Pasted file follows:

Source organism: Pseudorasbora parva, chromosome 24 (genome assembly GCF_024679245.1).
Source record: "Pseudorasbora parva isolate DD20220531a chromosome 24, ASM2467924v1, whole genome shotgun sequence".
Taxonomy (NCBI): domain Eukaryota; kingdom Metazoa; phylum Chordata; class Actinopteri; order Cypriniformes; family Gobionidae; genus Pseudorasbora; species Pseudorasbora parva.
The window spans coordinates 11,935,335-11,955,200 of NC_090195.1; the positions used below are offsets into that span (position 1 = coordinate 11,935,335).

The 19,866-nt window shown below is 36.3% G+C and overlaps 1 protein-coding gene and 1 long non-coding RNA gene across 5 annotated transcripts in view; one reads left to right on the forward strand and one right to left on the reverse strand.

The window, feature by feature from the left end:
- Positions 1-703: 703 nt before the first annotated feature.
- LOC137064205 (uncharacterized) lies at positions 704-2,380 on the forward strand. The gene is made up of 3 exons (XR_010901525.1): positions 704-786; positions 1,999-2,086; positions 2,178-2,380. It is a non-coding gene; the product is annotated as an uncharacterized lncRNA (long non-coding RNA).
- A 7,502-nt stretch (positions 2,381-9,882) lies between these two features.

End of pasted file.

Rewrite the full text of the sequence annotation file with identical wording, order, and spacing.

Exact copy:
Source organism: Pseudorasbora parva, chromosome 24 (genome assembly GCF_024679245.1).
Source record: "Pseudorasbora parva isolate DD20220531a chromosome 24, ASM2467924v1, whole genome shotgun sequence".
Taxonomy (NCBI): domain Eukaryota; kingdom Metazoa; phylum Chordata; class Actinopteri; order Cypriniformes; family Gobionidae; genus Pseudorasbora; species Pseudorasbora parva.
The window spans coordinates 11,935,335-11,955,200 of NC_090195.1; the positions used below are offsets into that span (position 1 = coordinate 11,935,335).

The 19,866-nt window shown below is 36.3% G+C and overlaps 1 protein-coding gene and 1 long non-coding RNA gene across 5 annotated transcripts in view; one reads left to right on the forward strand and one right to left on the reverse strand.

The window, feature by feature from the left end:
- Positions 1-703: 703 nt before the first annotated feature.
- LOC137064205 (uncharacterized) lies at positions 704-2,380 on the forward strand. The gene is made up of 3 exons (XR_010901525.1): positions 704-786; positions 1,999-2,086; positions 2,178-2,380. It is a non-coding gene; the product is annotated as an uncharacterized lncRNA (long non-coding RNA).
- A 7,502-nt stretch (positions 2,381-9,882) lies between these two features.